Embedded in this message you will find several invitations, the first of which is associated with immanent on-campus Earth Week events. If you want to jump ahead, please visit www.bellevuecollege.edu/talkingclimatenw/. If you are not an immediate jumper, please read on for some context.
I am writing on behalf of a small group of faculty colleagues to introduce you to an emerging project to advance climate crisis education in the wider community using tools that are robust among BC faculty. We also want to invite you to consider joining in this undertaking at whatever level of involvement your time/energy budget allows. Those of you who are nearing retirement (or have just retired) may have particular interest.
Our group, increasingly (with tongue only slightly in cheek) called Emericorps, comprises half a dozen colleagues who have retired in the last few years after having previously invested time and energy in the project now known as Climate Justice Across the Curriculum (CJAC). The success of the CJAC project, under the leadership of Sonya Doucette, has lately made BC a regional hub for inward-facing climate crisis education, as indicated by the National Science Foundation grant that currently provides partial support. To extend this success into an outward-facing mode, our project is designed to stimulate thoughtful and informed conversations among community members on climate issues — beginning with a focus on developing foresight regarding necessary adaptations to what are now inevitable climate changes in the Pacific Northwest that will affect us directly.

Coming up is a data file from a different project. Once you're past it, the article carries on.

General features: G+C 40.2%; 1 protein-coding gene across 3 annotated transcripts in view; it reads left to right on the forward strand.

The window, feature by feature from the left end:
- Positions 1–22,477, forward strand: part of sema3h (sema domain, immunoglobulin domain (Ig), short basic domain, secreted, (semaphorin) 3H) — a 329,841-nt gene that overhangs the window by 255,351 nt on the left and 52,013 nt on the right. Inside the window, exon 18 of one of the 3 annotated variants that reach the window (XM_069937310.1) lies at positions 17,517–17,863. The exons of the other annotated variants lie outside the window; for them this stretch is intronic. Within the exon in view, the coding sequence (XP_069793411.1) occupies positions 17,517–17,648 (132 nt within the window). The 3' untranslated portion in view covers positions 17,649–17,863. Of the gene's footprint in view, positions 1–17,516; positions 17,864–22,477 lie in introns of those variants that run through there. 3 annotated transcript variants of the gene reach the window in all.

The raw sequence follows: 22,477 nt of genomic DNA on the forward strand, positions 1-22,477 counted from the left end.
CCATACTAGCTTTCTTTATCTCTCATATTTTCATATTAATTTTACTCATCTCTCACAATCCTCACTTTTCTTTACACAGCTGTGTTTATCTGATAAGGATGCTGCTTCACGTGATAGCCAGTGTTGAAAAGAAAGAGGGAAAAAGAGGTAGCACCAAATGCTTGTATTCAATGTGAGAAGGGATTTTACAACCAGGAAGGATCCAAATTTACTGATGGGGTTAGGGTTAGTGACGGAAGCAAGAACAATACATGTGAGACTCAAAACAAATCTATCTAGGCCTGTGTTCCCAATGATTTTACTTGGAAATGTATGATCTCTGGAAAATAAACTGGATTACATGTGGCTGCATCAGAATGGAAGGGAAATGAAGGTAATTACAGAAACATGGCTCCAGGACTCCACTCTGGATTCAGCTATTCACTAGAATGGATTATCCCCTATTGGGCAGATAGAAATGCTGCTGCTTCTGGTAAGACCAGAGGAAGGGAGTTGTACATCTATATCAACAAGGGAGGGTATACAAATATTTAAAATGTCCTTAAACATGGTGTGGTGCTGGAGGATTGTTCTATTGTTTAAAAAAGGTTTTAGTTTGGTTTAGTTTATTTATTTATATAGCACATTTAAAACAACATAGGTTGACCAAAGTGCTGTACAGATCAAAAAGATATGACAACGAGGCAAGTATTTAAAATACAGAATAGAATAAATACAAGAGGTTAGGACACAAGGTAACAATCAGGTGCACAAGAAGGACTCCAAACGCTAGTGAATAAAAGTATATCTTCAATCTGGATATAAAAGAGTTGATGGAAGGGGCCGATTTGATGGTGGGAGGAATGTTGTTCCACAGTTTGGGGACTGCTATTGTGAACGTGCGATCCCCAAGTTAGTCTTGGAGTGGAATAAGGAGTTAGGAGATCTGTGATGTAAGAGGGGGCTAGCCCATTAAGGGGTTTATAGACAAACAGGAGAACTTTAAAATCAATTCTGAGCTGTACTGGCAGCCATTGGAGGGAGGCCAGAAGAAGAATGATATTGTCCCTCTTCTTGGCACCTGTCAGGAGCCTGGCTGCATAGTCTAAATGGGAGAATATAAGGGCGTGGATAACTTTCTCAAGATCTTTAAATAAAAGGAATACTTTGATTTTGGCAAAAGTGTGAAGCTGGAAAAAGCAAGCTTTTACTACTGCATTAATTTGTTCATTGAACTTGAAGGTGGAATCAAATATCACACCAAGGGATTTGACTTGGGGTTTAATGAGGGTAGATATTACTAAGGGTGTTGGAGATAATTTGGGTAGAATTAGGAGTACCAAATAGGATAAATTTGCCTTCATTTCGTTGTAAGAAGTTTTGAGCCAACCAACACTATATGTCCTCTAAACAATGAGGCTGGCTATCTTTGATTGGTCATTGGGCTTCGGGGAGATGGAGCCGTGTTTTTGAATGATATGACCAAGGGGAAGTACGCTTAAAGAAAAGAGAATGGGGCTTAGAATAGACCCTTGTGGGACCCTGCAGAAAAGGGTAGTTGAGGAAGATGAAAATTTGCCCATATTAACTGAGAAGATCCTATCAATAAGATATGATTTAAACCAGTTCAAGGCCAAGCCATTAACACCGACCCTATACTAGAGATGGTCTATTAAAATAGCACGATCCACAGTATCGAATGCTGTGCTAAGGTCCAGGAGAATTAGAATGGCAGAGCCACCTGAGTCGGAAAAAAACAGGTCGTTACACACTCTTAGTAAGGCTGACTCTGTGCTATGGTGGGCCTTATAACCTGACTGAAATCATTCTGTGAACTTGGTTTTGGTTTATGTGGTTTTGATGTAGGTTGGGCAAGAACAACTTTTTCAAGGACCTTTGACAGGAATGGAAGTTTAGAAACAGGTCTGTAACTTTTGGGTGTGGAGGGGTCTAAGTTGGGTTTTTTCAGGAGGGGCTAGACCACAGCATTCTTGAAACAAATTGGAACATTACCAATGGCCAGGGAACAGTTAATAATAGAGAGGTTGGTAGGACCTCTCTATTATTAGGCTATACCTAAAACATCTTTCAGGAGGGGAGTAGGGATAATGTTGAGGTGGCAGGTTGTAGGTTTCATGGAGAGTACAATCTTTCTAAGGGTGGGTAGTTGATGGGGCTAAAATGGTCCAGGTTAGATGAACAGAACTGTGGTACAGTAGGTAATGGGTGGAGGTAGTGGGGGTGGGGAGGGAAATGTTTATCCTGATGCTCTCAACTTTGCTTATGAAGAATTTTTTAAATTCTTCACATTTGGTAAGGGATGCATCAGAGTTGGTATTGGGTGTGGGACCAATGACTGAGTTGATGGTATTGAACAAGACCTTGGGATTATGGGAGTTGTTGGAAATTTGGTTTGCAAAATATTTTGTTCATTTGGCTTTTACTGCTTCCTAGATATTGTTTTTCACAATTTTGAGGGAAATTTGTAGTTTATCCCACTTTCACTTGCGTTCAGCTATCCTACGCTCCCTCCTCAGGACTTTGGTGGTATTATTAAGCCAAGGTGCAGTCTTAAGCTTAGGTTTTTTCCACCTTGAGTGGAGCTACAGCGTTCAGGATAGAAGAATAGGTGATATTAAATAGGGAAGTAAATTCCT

The underlying premise of the project is that, in a democratic context, civic responses to the climate crisis must begin with conversations that are not yet common in the community. Surveys by the Yale Program on Climate Communication (https://climatecommunication.yale.edu/visualizations-data/ycom-us/) show that 84% of King County residents believe that climate change is happening and will harm future generations; 70% that it is already harming the US. Yet only 53% respond that climate change enters their conversations even occasionally. This discrepancy indicates the difficulty that many of our neighbors experience in starting or sustaining the kinds of conversations the are prerequisites for progress. Our project – Building Community Climate Conversations (BCCC) — is designed to help participants to surmount these difficulties, becoming part of the foundation for progress.
If you want to know more about the project, please visit the longer description posted on the BCAHE website and linked here. If you’d like to talk to an Emericorps teammate, please note the roster below and/or come to either the Tuesday or Saturday session; see the Earth Week schedule: https://www.bellevuecollege.edu/sustainability/get-involved/events/earthweek/.
With best regards,
Doug Brown, for Emericorps
Emeritus Physics Faculty Member
Doug Brown Kent Short
Gin Bridwell Wendy Pickering
Diane Mauldin Helen Taylor